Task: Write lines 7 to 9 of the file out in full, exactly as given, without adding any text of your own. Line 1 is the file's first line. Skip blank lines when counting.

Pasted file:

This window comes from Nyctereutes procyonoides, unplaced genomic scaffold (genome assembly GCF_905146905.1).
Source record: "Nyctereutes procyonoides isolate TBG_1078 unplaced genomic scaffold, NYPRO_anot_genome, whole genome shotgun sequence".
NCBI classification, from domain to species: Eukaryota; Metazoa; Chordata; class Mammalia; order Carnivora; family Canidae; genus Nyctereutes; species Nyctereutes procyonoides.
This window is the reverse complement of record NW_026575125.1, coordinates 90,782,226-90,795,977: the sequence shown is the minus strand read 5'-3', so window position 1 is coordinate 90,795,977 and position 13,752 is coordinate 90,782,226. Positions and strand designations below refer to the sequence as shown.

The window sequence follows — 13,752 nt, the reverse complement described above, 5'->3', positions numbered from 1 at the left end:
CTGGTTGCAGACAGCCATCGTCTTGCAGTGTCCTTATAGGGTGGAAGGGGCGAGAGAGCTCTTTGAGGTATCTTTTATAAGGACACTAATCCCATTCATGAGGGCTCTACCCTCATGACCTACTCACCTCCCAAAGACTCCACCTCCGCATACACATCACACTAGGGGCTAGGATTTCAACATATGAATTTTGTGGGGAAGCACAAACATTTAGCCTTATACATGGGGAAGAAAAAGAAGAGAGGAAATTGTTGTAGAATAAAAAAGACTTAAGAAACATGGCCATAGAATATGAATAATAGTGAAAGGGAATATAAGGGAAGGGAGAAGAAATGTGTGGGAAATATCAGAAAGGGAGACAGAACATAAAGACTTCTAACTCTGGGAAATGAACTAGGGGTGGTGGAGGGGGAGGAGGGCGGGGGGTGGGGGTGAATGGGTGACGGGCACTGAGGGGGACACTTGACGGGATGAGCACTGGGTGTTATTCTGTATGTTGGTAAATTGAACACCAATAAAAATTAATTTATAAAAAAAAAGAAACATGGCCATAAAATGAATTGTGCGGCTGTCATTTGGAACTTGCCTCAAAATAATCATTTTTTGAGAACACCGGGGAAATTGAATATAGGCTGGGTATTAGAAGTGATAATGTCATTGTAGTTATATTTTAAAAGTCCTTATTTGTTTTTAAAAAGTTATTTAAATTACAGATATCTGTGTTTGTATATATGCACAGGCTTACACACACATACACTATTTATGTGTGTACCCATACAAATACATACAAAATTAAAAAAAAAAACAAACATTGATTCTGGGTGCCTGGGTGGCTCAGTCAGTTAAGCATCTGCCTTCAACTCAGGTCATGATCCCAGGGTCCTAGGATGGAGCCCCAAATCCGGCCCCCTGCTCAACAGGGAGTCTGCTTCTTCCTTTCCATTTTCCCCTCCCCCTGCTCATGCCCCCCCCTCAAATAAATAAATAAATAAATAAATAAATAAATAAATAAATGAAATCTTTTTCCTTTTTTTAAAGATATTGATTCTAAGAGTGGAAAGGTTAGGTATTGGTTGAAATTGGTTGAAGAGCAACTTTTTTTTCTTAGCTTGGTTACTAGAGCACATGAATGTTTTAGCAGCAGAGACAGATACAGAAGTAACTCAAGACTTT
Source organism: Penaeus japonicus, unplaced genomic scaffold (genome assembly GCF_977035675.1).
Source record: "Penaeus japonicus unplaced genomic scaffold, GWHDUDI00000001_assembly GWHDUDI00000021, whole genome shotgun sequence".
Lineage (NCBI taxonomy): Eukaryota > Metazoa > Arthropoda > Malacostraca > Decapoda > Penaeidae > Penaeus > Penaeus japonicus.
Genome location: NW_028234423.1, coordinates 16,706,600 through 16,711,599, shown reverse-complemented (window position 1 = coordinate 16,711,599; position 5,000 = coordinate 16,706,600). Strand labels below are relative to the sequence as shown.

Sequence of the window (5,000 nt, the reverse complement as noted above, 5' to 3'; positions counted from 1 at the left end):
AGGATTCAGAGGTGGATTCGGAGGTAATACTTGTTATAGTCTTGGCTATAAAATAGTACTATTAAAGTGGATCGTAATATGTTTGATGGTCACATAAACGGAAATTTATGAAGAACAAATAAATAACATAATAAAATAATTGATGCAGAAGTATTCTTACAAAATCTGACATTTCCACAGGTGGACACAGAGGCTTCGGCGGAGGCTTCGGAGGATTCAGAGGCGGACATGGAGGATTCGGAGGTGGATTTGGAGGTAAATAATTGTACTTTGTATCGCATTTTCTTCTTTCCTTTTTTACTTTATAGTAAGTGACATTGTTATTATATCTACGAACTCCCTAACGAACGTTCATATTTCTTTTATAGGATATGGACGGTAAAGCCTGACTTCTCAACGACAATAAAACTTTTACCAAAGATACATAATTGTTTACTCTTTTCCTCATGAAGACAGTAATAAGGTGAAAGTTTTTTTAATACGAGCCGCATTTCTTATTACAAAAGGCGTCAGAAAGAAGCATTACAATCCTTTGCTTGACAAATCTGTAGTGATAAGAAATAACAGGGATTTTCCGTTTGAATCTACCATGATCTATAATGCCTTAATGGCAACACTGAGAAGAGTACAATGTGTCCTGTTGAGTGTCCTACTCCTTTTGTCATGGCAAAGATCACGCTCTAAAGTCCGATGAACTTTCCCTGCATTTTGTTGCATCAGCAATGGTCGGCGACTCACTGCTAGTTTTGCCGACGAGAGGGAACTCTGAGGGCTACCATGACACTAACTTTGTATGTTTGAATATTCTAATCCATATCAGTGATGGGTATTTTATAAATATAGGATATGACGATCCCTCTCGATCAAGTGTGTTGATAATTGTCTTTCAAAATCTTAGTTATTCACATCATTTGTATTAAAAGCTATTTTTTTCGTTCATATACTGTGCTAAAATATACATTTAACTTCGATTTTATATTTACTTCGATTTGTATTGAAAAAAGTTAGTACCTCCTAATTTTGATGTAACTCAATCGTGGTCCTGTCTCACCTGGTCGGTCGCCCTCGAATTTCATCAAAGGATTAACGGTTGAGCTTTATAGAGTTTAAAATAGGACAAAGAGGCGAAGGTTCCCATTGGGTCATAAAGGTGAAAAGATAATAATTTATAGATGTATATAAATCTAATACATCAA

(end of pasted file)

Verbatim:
Source organism: Penaeus japonicus, unplaced genomic scaffold (genome assembly GCF_977035675.1).
Source record: "Penaeus japonicus unplaced genomic scaffold, GWHDUDI00000001_assembly GWHDUDI00000021, whole genome shotgun sequence".
Lineage (NCBI taxonomy): Eukaryota > Metazoa > Arthropoda > Malacostraca > Decapoda > Penaeidae > Penaeus > Penaeus japonicus.